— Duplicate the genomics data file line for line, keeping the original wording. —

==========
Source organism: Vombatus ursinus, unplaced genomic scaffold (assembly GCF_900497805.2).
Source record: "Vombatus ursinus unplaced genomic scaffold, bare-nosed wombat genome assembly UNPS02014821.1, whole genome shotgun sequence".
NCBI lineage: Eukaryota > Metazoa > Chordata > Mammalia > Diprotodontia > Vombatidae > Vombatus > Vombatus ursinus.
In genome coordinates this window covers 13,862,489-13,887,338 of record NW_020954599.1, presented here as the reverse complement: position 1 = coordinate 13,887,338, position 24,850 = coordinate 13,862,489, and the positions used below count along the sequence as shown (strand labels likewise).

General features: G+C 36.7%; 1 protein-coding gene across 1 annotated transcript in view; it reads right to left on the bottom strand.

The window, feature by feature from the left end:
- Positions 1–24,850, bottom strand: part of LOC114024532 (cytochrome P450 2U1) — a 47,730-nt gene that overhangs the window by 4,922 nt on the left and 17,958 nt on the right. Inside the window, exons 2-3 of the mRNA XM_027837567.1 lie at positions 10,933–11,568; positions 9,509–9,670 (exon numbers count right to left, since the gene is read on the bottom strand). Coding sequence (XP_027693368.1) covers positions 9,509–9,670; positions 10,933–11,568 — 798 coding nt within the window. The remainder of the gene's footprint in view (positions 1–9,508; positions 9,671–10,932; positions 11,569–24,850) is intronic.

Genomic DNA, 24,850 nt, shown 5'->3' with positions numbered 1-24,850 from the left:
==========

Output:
Source organism: Vombatus ursinus, unplaced genomic scaffold (assembly GCF_900497805.2).
Source record: "Vombatus ursinus unplaced genomic scaffold, bare-nosed wombat genome assembly UNPS02014821.1, whole genome shotgun sequence".
NCBI lineage: Eukaryota > Metazoa > Chordata > Mammalia > Diprotodontia > Vombatidae > Vombatus > Vombatus ursinus.
In genome coordinates this window covers 13,862,489-13,887,338 of record NW_020954599.1, presented here as the reverse complement: position 1 = coordinate 13,887,338, position 24,850 = coordinate 13,862,489, and the positions used below count along the sequence as shown (strand labels likewise).

General features: G+C 36.7%; 1 protein-coding gene across 1 annotated transcript in view; it reads right to left on the bottom strand.

The window, feature by feature from the left end:
- Positions 1–24,850, bottom strand: part of LOC114024532 (cytochrome P450 2U1) — a 47,730-nt gene that overhangs the window by 4,922 nt on the left and 17,958 nt on the right. Inside the window, exons 2-3 of the mRNA XM_027837567.1 lie at positions 10,933–11,568; positions 9,509–9,670 (exon numbers count right to left, since the gene is read on the bottom strand). Coding sequence (XP_027693368.1) covers positions 9,509–9,670; positions 10,933–11,568 — 798 coding nt within the window. The remainder of the gene's footprint in view (positions 1–9,508; positions 9,671–10,932; positions 11,569–24,850) is intronic.

Genomic DNA, 24,850 nt, shown 5'->3' with positions numbered 1-24,850 from the left: